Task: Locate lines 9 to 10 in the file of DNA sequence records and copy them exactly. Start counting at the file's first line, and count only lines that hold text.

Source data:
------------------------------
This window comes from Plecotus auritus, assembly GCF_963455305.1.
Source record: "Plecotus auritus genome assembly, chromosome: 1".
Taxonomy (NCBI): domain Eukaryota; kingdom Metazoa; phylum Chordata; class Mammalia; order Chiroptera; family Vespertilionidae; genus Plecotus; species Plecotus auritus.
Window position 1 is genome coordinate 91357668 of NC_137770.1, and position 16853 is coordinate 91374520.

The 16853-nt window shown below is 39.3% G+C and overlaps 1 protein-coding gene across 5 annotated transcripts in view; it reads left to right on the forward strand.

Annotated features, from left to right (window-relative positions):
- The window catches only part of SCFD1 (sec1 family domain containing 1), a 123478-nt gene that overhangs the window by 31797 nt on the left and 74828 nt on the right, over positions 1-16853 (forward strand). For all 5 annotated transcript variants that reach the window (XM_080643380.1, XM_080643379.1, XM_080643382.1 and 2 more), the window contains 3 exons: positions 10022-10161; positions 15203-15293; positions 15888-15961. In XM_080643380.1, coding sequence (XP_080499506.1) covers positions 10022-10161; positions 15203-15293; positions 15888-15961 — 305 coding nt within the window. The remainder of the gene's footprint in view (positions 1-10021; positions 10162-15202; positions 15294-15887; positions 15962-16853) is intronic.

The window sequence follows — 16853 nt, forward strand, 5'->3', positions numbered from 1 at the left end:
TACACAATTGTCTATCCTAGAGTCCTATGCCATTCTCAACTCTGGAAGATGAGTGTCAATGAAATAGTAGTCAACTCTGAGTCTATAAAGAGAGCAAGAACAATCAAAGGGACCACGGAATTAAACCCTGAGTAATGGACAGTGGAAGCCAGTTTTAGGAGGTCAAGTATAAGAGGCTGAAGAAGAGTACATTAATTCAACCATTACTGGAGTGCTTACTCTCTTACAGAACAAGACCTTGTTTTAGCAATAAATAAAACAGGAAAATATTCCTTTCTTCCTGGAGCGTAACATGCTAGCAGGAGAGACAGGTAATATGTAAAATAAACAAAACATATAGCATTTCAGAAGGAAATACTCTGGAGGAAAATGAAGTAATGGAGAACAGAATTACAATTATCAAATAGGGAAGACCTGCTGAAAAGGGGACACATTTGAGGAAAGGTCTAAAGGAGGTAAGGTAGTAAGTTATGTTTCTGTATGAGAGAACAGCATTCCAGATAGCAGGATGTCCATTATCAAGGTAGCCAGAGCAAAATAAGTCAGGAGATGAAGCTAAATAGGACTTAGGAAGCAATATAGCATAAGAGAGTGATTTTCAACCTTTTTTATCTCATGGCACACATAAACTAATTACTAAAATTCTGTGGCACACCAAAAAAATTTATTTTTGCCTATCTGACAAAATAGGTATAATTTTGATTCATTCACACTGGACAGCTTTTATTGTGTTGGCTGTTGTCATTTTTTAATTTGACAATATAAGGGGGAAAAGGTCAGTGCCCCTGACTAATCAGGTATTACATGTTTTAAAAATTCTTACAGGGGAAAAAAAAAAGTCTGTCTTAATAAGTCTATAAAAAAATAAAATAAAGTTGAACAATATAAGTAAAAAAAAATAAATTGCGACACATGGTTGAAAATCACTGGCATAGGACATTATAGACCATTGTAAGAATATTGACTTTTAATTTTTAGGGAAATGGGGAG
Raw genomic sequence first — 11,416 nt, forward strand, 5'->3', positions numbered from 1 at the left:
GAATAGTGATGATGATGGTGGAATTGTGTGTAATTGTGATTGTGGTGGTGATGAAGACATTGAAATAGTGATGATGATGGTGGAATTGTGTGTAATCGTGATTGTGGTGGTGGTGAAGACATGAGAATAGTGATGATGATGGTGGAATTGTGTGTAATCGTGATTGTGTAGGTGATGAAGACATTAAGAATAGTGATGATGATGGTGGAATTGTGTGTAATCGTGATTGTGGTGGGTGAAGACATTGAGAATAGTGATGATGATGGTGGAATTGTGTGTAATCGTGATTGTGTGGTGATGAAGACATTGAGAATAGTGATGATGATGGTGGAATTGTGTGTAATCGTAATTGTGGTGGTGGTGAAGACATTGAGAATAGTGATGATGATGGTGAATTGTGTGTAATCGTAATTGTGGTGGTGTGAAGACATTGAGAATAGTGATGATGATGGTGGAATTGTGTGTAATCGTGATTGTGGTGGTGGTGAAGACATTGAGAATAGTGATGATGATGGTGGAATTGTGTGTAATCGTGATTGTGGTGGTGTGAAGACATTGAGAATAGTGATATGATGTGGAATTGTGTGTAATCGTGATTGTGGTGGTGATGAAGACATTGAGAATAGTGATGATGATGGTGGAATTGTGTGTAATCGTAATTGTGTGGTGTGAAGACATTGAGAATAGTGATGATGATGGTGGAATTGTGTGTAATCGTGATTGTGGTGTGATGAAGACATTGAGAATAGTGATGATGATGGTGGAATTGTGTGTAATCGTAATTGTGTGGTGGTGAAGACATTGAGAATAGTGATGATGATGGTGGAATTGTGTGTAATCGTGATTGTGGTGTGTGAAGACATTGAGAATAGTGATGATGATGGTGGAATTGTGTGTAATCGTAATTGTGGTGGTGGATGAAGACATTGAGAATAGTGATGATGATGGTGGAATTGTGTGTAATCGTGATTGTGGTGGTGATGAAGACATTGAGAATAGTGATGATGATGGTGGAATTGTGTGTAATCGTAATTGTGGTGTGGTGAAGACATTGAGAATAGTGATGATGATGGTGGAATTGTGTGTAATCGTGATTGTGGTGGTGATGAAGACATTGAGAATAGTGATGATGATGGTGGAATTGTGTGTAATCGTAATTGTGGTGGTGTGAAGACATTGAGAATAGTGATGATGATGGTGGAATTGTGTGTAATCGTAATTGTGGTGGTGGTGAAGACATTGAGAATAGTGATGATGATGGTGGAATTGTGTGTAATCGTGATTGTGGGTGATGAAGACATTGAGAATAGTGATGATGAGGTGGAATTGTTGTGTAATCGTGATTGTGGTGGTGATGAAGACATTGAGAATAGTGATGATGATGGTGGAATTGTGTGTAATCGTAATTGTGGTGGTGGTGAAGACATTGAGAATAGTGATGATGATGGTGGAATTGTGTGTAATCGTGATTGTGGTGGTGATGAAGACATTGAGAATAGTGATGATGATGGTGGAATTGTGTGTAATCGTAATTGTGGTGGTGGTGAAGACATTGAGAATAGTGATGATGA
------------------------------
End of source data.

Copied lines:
TACACAATTGTCTATCCTAGAGTCCTATGCCATTCTCAACTCTGGAAGATGAGTGTCAATGAAATAGTAGTCAACTCTGAGTCTATAAAGAGAGCAAGAACAATCAAAGGGACCACGGAATTAAACCCTGAGTAATGGACAGTGGAAGCCAGTTTTAGGAGGTCAAGTATAAGAGGCTGAAGAAGAGTACATTAATTCAACCATTACTGGAGTGCTTACTCTCTTACAGAACAAGACCTTGTTTTAGCAATAAATAAAACAGGAAAATATTCCTTTCTTCCTGGAGCGTAACATGCTAGCAGGAGAGACAGGTAATATGTAAAATAAACAAAACATATAGCATTTCAGAAGGAAATACTCTGGAGGAAAATGAAGTAATGGAGAACAGAATTACAATTATCAAATAGGGAAGACCTGCTGAAAAGGGGACACATTTGAGGAAAGGTCTAAAGGAGGTAAGGTAGTAAGTTATGTTTCTGTATGAGAGAACAGCATTCCAGATAGCAGGATGTCCATTATCAAGGTAGCCAGAGCAAAATAAGTCAGGAGATGAAGCTAAATAGGACTTAGGAAGCAATATAGCATAAGAGAGTGATTTTCAACCTTTTTTATCTCATGGCACACATAAACTAATTACTAAAATTCTGTGGCACACCAAAAAAATTTATTTTTGCCTATCTGACAAAATAGGTATAATTTTGATTCATTCACACTGGACAGCTTTTATTGTGTTGGCTGTTGTCATTTTTTAATTTGACAATATAAGGGGGAAAAGGTCAGTGCCCCTGACTAATCAGGTATTACATGTTTTAAAAATTCTTACAGGGGAAAAAAAAAAGTCTGTCTTAATAAGTCTATAAAAAAATAAAATAAAGTTGAACAATATAAGTAAAAAAAAATAAATTGCGACACATGGTTGAAAATCACTGGCATAGGACATTATAGACCATTGTAAGAATATTGACTTTTAATTTTTAGGGAAATGGGGAG
Raw genomic sequence first — 11,416 nt, forward strand, 5'->3', positions numbered from 1 at the left: